There are many challenge sites on the net, and one to unify them all.
I decided to focus on hacker.org as there are many high quality challenges involving programming, cryptography and maths, and a bit less of ugly exploits and similar. The site organizes challenges on a map. Harder challenges are on mountains, easier ones on grass. Each time a challenge is solved, it opens the road to new challenges. Castles protect challenges that are on crossroads. Winning against a fortified castle opens new possibilities and new areas to be discovered.
From easy to hard or the other way round
Sometimes i get stuck solving a harder challenge. At first time, it looks like i am wasting my time, but the point is that if by chance i manage to solve it, several other challenges suddenly get much easier.
This was the case with the Labyrinth challenge, which forced me to develop new techniques for the HVM. In the end, I invested more than one month of time on it. Once Labyrinth was solved, I could solve the similar Deluge and the sequel "Flash Flood warmup" in one day. Other challenges like "King Mouse", "Brokenest Keys" and "Mus Minutoides" finally found a solution through new ugly techniques (mainly calls with no returns and what i call the statistical approach, to spoil them a bit).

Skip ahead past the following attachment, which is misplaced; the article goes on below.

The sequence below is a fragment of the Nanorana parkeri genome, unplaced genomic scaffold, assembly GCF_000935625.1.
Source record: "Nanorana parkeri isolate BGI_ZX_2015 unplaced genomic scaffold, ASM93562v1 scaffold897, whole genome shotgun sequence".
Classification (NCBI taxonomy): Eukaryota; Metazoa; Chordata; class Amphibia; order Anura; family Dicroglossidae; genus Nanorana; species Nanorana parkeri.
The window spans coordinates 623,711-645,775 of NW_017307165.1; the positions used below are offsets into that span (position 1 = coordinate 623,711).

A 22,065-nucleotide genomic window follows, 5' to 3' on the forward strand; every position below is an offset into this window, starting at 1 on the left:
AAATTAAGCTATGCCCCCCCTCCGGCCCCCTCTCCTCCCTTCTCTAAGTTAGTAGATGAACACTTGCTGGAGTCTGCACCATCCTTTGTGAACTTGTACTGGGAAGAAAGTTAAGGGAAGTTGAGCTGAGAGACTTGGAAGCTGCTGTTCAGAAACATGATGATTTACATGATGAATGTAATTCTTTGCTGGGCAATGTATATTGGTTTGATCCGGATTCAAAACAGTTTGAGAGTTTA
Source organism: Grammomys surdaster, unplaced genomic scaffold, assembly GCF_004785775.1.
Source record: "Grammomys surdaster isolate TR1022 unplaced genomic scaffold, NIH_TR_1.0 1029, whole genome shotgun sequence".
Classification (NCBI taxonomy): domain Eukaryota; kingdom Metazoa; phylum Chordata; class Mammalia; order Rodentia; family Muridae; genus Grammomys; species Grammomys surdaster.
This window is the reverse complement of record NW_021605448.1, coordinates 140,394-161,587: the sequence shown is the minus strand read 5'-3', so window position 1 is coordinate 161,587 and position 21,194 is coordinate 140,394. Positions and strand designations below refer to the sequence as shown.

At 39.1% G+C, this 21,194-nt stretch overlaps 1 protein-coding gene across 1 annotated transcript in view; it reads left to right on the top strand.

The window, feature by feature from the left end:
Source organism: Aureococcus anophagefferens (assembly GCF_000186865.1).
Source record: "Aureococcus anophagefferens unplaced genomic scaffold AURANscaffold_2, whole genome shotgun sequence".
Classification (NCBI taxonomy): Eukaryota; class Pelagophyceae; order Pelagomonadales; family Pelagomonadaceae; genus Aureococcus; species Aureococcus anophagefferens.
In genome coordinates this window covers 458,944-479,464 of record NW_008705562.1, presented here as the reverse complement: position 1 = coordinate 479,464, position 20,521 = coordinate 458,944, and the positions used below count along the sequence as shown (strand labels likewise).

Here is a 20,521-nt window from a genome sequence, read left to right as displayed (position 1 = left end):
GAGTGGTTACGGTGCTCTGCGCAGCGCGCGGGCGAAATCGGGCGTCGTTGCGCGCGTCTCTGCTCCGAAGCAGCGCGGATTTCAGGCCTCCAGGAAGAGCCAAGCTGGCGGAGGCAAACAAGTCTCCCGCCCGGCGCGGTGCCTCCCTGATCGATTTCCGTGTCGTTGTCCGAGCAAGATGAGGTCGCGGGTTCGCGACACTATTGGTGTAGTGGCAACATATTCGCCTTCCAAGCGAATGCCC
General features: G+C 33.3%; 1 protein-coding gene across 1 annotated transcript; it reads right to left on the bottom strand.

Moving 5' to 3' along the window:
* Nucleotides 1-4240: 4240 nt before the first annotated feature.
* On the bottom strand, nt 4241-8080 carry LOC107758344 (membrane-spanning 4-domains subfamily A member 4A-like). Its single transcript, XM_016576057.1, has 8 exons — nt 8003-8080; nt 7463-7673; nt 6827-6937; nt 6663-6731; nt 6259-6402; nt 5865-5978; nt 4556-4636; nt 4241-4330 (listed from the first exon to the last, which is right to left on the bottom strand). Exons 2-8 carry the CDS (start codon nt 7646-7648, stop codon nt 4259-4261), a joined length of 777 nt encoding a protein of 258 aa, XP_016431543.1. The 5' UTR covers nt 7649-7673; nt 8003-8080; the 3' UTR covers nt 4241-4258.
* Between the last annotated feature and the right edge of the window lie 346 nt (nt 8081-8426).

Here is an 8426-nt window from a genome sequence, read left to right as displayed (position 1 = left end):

To sharpen my weapons further, I put Caesum's Challengers handbook in my journeyer's backpack. And here I found a good explanation of the chi and kappa test, so that I added the index of coincidence to the magic spells I am aware of.
It was a great satisfaction to besiege the castle protected by 'Spiral bits'! The path following algorithm did his job well, but the decoding part was a complete nightmare, so that i turned the Lazarus GUI into a complete editor for inserting, deleting and flipping bits. I also had an integrated lens on board and a tool to compare the decoding on slightly different paths (which did not work very well though). And a good bit of luck was also part of solving it!
I then succesfully attacked 'No full ACK in HEX' and 'No full ACK in DEC', learning Knuth arrow notation, the tower of powers, and in particular learning Python's ability of computing with large numbers, which is unrivalled. Maple couldn't do what Python did. Now I know why some numeric people I worked with were so happy with Python :-)
And still, there is work to do. My armies failed several times against 'Blizzard' and 'Descartes'. The 'Captcha' prototype needs further refinement as well...
(current ranking on hacker.org is 188 with 180 challenges solved/on Khan 200 challenges solved and Copernicus badge reached, next goal is one million points)